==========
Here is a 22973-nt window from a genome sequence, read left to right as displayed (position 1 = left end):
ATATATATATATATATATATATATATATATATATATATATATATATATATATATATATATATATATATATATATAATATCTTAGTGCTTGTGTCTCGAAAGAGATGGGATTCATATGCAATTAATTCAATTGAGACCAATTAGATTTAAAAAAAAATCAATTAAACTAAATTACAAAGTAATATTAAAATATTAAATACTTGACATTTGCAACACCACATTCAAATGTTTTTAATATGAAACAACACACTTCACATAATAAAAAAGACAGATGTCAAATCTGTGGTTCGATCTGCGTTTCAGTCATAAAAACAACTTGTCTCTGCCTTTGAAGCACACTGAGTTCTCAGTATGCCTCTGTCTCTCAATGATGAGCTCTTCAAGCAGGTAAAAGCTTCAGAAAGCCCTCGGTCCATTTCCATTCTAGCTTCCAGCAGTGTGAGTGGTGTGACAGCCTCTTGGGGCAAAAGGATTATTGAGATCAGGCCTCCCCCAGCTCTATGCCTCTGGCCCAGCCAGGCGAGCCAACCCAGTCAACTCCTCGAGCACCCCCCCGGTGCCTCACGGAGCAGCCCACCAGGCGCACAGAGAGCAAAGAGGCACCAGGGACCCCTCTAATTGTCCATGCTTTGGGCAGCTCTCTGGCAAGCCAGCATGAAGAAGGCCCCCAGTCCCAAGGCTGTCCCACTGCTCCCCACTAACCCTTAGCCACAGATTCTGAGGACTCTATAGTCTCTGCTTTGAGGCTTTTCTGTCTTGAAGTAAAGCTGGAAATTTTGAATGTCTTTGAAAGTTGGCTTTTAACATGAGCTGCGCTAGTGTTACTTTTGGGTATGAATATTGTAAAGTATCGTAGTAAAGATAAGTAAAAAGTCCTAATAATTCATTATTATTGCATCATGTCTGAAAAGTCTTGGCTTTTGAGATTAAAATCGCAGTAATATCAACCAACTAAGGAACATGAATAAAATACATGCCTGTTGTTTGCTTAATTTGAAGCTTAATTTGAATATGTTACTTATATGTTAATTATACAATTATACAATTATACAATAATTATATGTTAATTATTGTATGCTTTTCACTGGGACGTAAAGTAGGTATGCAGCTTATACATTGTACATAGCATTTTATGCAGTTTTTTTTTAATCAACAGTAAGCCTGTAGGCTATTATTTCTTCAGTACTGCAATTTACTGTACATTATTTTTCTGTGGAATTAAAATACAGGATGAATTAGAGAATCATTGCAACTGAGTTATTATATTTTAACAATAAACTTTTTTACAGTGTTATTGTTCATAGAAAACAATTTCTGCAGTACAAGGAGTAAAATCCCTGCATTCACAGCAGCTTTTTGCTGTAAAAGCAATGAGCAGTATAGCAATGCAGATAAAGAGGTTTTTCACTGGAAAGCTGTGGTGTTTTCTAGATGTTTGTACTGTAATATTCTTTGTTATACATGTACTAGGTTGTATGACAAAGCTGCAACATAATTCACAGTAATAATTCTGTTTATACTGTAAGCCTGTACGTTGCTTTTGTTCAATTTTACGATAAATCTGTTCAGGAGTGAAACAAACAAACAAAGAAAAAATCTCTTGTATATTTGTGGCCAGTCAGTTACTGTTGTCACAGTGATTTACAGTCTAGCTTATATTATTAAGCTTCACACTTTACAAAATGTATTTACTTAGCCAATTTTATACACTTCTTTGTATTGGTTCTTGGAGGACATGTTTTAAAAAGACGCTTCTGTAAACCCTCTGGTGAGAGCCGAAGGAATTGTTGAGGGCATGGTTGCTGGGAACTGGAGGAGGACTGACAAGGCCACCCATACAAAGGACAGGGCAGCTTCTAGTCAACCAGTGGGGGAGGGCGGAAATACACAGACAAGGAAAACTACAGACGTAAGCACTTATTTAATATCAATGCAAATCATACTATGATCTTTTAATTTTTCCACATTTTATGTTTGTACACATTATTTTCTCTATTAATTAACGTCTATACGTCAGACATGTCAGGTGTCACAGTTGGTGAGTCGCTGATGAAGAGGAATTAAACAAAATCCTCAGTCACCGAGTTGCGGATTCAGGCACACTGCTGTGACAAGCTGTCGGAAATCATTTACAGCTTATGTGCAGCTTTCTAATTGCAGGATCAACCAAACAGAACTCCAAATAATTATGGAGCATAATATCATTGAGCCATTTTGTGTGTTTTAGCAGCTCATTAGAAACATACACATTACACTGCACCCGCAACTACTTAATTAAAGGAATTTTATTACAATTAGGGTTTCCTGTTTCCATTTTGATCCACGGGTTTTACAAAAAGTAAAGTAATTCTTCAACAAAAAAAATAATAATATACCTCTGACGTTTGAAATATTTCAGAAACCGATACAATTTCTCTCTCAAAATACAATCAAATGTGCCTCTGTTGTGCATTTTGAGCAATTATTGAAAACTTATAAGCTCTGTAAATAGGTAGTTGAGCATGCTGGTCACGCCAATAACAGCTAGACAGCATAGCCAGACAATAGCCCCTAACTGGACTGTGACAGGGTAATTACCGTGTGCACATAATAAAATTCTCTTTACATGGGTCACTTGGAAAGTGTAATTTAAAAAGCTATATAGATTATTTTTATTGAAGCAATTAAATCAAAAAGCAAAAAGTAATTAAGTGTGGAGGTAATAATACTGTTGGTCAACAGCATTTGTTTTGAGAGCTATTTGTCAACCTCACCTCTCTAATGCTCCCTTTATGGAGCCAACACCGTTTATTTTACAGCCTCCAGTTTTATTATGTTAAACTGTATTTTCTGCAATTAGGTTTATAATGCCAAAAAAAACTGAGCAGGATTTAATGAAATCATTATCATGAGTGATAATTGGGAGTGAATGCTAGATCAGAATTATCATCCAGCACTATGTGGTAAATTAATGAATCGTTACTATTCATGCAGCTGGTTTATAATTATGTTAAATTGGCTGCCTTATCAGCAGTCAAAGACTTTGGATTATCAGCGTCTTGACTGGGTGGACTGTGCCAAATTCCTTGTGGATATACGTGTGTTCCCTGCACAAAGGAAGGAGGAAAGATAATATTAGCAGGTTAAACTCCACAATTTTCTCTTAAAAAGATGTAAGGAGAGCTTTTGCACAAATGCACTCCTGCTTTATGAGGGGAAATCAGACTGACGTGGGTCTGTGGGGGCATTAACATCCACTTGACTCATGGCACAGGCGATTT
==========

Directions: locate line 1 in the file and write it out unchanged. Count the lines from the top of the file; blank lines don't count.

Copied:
Here is a 22973-nt window from a genome sequence, read left to right as displayed (position 1 = left end):